A Sense of Wine

A Sense of Wine is Wine Sense's journal of new products, techniques and behind the scenes info for those who love to make wine. The authors are the Wine Sense staff. You will be familiar with them as the friendly faces that serve you whenever you stop by one of the stores. Join us as we share our insights on new procucts, advice and our experiences. Please feel free to comment on any posts- we look forward to your input!

April 2010


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Brian Likes Spanish Tempranillo

April 20, 2010

Brian KentMy wife and I recently returned from our annual vacation, this year in Portugal and Spain. We both really enjoyed trying out wines there that are not as readily available in Canada. I came back enthused to make a Spanish wine. Wine Sense sells two Spanish wine kits – the World Vineyard Spanish Tempranillo and the Selection Spanish Rioja. As my red wine supply was running low, I decided I needed a quick fix so I started a four-week Spanish Tempranillo kit to add to my depleted stock.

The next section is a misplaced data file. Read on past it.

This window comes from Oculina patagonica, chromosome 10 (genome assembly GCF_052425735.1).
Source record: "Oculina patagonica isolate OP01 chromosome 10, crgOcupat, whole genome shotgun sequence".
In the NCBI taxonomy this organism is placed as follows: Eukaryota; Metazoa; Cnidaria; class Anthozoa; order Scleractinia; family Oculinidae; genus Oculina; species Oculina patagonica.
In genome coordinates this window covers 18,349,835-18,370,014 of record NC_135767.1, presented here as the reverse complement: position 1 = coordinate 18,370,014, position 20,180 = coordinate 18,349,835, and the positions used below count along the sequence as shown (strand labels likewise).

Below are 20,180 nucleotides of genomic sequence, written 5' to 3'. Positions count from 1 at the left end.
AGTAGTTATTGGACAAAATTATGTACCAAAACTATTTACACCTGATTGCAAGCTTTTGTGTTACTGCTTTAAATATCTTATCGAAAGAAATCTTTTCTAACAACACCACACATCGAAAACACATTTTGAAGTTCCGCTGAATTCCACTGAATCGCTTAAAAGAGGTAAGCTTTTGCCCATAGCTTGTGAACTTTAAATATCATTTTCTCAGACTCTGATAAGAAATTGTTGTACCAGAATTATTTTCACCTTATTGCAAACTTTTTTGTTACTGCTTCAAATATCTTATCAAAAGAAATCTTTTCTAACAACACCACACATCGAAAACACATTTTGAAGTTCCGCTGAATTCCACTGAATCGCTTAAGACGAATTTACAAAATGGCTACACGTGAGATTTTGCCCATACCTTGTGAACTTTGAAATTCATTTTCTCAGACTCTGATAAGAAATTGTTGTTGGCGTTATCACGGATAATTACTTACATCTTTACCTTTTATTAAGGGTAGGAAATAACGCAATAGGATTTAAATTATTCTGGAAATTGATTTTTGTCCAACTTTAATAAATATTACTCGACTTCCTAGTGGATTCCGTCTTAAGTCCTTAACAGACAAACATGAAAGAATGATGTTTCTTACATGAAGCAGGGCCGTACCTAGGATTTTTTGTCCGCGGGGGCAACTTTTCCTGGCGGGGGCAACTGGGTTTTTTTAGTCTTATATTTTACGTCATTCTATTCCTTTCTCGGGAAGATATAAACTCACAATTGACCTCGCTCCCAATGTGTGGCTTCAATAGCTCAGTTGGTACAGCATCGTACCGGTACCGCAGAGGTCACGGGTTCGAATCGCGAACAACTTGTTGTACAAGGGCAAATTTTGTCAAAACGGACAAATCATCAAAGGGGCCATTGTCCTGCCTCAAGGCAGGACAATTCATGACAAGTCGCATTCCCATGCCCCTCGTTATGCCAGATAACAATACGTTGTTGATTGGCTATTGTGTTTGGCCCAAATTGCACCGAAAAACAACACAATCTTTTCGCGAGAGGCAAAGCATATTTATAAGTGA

World Vineyard allows you to make wines from around the world!

In our travels, we sampled and thoroughly enjoyed several styles of Tempranillo and learned that although Spain has several winemaking areas, the most important was the Rioja region in northern Spain. There, in one of three subregions, most wines were made from the Tempranillo grape by itself or blended with Garnachia (Grenache), Graciano and/or Mazuelo grapes. It has also been combined with a Cabernet Sauvignon grape as was the case with our Selection Limited Edition kit three years ago. By blending these grapes the wines became more complex and required further aging. But for the most part, Tempranillo by itself produces a very enjoyably dry red wine that can be consumed young, and exhibit gentle, berry flavors with an herbaceous, earthy character. Before they are sold, they are stored in oak casks for a year, then, are aged another year in the bottle. It exhibits a medium body, and like most red wines, they improve with age. I enjoyed Rioja with red meats – steaks, beef roasts, etc.- whereas the average Spaniard would also enjoy his tapas (mid afternoon snack) with a glass of Tempranillo in a sunny outdoor café just before siesta time. Like the Portuguese, I found the Spanish can walk into a grocery store and purchase it from a vast array of reasonably priced bottles of wine, and not have to pay an exorbitant price for an overly taxed wine, in a government liquor mart. It’s oh so much more civilized.

My Spanish Tempranillo should be ready to drink in late spring served with a sizzling BBQ’d meal cooked on a warm sunny afternoon. I can hardly wait!


Brian- Wine Sense (Portage Avenue)

Filed under: General, Wine by Craig


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